Public-Private Partnership in The New State Capital Project

Ministry of National Development Planning (Bappenas) is preparing a pre-feasibility study process regarding Public Private Partnership (KPBU) for the infrastructure construction of the new capital city. This is one of the schemes that the government relies on to fund the state capital (IKN) project. Currently, the PPP process which consists of four stages is ongoing. After the planning and pre-feasibility study are completed, the PPP stage will continue with transactions and operations.

To support the preparation and transaction processes, PPP projects in IKN will utilize the Project Development Facility.  There are three types of PPP funding schemes, which are tariff PPPs, availability payment PPPs or service availability payments, and other PPPs. The tariff PPP scheme comes from the service users. Meanwhile, PPP availability payments are direct payments from the government to PPP Implementing Business Entity (IBE) for long-term cooperation contracts and are not tied to service revenues. While other forms of PPP funding comes from the results of commercial activities originating from the project.

Looking at other countries such as the United Kingdom and Netherlands, they have successfully used PPPs for delivering core government buildings such as offices, police stations and courts. Indonesia is already seeing benefits from PPPs, through the Palapa Ring Broadband project as well as power generation, water treatment and toll road projects. Therefore, the PPP scheme can also be applied to this new capital city project with some homework that needs to be done by the Government.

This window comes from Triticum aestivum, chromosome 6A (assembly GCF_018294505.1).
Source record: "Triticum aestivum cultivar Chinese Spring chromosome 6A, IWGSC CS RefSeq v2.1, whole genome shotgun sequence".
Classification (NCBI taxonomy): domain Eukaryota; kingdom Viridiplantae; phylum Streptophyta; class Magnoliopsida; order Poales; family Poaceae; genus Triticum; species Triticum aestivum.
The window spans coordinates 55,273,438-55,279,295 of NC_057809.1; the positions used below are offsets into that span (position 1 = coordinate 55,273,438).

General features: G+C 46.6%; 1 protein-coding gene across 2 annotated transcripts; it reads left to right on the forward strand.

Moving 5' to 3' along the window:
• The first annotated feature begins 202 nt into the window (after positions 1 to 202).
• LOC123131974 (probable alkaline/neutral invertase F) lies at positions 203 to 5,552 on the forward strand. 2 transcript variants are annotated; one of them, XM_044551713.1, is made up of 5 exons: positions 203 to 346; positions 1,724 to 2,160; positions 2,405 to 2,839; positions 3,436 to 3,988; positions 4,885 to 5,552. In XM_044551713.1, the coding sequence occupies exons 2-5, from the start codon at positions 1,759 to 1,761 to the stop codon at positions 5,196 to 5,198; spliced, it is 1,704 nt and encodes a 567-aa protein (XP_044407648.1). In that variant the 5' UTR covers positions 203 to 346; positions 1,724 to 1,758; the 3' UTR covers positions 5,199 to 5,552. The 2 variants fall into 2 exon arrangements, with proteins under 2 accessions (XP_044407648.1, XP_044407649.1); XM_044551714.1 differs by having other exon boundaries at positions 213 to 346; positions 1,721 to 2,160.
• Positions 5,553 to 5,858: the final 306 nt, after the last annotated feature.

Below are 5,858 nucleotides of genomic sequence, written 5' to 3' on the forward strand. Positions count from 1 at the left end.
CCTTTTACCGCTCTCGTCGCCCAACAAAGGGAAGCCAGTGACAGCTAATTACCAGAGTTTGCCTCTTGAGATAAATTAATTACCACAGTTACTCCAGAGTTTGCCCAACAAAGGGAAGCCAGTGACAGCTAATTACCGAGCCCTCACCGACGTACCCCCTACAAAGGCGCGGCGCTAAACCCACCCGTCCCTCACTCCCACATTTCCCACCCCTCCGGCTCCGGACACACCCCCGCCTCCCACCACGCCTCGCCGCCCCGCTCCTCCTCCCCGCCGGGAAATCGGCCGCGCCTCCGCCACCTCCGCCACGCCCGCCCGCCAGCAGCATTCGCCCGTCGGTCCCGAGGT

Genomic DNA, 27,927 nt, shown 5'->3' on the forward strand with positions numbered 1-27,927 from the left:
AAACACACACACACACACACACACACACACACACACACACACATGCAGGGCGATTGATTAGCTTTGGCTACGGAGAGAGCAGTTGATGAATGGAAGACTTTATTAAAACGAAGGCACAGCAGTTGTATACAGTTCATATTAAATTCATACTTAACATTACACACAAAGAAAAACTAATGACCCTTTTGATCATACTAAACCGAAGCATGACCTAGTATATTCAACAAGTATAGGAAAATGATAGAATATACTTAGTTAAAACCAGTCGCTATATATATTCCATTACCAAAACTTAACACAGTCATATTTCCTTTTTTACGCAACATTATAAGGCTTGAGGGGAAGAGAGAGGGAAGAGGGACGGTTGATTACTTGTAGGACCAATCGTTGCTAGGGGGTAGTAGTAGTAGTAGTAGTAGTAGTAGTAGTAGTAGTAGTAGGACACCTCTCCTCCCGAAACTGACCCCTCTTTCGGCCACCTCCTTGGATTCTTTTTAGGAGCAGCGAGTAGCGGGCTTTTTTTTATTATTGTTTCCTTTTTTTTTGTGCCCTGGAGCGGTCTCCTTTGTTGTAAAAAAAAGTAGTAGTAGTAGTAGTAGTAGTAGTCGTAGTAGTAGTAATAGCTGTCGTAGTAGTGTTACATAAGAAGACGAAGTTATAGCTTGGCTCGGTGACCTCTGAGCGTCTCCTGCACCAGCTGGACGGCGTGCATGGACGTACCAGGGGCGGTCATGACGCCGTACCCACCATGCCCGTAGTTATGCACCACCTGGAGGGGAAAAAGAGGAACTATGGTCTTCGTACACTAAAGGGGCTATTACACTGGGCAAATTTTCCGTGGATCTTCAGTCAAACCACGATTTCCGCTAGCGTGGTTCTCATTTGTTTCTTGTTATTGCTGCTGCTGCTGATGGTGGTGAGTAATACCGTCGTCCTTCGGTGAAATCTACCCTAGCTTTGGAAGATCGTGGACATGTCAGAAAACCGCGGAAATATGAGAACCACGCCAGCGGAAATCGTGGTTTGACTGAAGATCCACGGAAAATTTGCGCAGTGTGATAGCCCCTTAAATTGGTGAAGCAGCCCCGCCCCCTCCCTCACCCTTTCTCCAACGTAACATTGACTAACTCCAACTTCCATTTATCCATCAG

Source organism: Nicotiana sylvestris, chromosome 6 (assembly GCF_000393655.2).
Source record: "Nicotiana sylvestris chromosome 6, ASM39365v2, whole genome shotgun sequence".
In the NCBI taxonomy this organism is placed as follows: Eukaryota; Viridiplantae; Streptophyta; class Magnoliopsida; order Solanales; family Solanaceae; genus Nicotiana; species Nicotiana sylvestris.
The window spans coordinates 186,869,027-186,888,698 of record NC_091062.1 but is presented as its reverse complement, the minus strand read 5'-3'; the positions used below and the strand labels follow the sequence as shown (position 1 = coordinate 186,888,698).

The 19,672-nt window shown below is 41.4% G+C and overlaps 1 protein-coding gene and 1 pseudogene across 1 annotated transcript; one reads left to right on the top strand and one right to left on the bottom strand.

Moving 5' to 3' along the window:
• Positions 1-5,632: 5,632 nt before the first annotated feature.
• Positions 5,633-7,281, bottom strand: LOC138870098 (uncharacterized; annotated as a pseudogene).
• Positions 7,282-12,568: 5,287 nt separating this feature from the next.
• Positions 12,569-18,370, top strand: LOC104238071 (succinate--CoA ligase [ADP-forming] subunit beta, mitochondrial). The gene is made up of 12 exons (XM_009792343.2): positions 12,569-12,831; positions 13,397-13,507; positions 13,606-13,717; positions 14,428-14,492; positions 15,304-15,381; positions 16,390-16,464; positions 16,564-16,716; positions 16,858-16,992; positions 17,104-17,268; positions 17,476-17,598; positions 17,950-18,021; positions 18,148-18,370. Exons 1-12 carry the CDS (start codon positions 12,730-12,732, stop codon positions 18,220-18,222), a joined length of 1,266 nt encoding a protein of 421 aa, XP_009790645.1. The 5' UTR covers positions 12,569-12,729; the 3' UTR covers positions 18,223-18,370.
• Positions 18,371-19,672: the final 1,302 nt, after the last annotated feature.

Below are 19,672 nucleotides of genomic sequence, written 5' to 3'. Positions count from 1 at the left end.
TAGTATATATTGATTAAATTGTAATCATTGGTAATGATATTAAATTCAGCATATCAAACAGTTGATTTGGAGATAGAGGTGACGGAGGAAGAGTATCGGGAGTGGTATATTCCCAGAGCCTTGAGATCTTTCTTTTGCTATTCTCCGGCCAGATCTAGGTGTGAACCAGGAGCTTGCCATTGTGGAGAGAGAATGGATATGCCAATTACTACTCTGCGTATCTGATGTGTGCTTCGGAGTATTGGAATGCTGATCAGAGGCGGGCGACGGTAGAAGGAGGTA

Based on the 2020-2024 medium-term development plan (RPJMN), the State Capital project requires a budget of Rp466.98 trillion. Since only 19% of the state budget allocated for funding this project, the government intends to rely heavily on PPPs, state-owned enterprise assets, and the pure private sector

This means that the private sector will be expected to absorb the remaining of the cost as well as project risks. Lets put a highlight on that private investments might be hindered by the fact that Indonesia’s bureaucratic environment remains complex, with a disconnect between the local and central governments.

However, there are some notable steps that the government has taken to relax infrastructure investment restrictions in 2021. For instance, the construction sector previously saw a maximum 67% of foreign ownership (70% for Association of Southeast Asian Nation investors), but this restriction has now been completely lifted, although companies still have to form local joint ventures. For Legal Risk, Indonesia scores 47.2 out of 100, ranking in 12th place in East and South East Asia, below markets such as Vietnam, Malaysia and Taiwan.[1] Therefore, it is expected that the Indonesian government’s intention to rely on PPPs will be hampered by legal risks and potentially time-consuming anti-corruption and due diligence checks.


Source : Tempo

Link        :

[1] Fitch Solutions Macro Research, 2018.